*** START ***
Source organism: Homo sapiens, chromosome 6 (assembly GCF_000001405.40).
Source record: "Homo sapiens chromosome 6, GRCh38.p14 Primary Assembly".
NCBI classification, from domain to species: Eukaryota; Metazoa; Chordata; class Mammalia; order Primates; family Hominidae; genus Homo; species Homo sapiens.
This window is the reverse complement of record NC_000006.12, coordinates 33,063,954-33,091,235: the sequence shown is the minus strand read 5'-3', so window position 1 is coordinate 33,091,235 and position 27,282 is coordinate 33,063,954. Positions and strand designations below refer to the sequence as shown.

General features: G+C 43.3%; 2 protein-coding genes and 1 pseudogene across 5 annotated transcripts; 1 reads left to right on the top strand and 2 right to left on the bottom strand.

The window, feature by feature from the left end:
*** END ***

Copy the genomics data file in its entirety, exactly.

Source organism: Homo sapiens, chromosome 6 (assembly GCF_000001405.40).
Source record: "Homo sapiens chromosome 6, GRCh38.p14 Primary Assembly".
NCBI classification, from domain to species: Eukaryota; Metazoa; Chordata; class Mammalia; order Primates; family Hominidae; genus Homo; species Homo sapiens.
This window is the reverse complement of record NC_000006.12, coordinates 33,063,954-33,091,235: the sequence shown is the minus strand read 5'-3', so window position 1 is coordinate 33,091,235 and position 27,282 is coordinate 33,063,954. Positions and strand designations below refer to the sequence as shown.

General features: G+C 43.3%; 2 protein-coding genes and 1 pseudogene across 5 annotated transcripts; 1 reads left to right on the top strand and 2 right to left on the bottom strand.

The window, feature by feature from the left end: